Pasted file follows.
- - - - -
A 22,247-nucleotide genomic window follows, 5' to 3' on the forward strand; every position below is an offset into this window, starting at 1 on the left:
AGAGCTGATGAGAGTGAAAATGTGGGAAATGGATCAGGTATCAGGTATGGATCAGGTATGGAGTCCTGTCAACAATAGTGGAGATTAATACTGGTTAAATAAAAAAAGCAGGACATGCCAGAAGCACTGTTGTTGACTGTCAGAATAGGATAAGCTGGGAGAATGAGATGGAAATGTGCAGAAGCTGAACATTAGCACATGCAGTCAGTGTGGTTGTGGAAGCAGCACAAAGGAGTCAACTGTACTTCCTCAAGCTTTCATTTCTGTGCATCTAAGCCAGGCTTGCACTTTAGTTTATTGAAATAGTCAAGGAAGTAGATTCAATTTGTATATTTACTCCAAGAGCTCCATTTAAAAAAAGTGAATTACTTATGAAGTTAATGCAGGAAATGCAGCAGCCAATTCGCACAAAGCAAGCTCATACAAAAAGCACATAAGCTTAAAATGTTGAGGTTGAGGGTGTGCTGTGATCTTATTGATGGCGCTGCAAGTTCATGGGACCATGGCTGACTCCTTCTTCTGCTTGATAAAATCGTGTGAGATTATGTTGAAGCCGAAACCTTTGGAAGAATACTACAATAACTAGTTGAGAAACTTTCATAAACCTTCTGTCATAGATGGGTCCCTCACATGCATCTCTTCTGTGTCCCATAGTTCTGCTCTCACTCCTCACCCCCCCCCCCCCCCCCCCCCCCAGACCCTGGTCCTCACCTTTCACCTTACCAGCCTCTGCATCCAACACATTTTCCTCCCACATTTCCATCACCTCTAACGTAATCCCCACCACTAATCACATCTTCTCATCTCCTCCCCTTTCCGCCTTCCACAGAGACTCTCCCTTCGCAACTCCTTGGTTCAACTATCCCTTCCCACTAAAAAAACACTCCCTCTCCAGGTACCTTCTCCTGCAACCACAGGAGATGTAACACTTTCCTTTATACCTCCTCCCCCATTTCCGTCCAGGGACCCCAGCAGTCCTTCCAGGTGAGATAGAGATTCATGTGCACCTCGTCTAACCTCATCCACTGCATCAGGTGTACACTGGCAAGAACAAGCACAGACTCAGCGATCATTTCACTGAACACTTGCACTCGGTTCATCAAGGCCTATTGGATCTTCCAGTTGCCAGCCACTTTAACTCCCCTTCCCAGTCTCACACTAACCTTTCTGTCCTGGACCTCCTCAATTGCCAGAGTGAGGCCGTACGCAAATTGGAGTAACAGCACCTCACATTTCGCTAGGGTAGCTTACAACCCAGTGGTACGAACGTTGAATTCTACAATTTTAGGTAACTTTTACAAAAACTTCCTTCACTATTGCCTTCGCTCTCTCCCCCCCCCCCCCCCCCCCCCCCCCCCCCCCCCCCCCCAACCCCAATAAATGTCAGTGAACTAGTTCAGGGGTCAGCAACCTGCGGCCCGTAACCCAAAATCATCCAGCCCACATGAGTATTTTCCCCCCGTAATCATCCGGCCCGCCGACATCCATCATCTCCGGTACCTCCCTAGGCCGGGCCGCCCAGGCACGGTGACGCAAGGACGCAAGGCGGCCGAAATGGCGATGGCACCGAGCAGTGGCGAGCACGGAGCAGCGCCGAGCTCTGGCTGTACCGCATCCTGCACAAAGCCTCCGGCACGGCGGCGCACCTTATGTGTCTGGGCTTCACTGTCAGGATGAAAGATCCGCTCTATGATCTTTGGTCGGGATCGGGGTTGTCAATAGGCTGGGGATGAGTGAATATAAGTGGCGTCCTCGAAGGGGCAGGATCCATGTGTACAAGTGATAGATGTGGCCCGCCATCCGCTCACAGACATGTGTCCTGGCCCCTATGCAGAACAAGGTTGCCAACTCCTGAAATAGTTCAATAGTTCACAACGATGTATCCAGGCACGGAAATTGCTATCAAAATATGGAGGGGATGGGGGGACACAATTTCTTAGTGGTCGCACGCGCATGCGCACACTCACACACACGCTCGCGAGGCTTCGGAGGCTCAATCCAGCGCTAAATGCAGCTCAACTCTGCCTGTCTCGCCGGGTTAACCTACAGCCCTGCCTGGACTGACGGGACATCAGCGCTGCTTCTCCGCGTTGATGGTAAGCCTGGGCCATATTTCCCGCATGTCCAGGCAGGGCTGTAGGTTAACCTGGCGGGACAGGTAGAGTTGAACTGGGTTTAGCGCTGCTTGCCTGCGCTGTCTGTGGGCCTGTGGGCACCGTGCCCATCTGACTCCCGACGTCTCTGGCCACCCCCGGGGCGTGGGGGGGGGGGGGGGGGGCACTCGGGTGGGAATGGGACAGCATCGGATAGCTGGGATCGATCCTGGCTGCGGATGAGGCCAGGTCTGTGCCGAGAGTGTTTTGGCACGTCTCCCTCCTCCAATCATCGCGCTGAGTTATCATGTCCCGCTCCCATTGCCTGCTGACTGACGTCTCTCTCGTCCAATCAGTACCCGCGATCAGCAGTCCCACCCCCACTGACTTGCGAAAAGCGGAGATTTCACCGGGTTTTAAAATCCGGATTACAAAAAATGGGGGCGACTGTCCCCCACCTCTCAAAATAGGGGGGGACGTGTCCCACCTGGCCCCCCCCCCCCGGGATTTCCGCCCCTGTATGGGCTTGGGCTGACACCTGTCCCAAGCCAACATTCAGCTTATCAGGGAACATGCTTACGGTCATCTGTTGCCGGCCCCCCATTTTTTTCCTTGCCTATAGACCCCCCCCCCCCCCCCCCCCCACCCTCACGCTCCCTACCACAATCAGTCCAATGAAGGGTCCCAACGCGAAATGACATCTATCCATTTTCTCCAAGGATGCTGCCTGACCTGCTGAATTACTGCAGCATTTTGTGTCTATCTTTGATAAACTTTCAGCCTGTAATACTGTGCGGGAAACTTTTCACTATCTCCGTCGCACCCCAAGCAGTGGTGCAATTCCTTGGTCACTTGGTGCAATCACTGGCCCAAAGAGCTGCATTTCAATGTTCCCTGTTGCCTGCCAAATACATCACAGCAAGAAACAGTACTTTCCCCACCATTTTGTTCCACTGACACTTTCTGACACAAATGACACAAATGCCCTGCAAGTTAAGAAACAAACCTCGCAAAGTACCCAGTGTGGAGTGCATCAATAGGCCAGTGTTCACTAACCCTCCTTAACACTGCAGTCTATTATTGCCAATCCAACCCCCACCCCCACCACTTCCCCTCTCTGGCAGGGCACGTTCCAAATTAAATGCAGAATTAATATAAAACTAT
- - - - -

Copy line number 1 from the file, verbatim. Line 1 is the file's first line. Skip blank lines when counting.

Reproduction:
A 22,247-nucleotide genomic window follows, 5' to 3' on the forward strand; every position below is an offset into this window, starting at 1 on the left: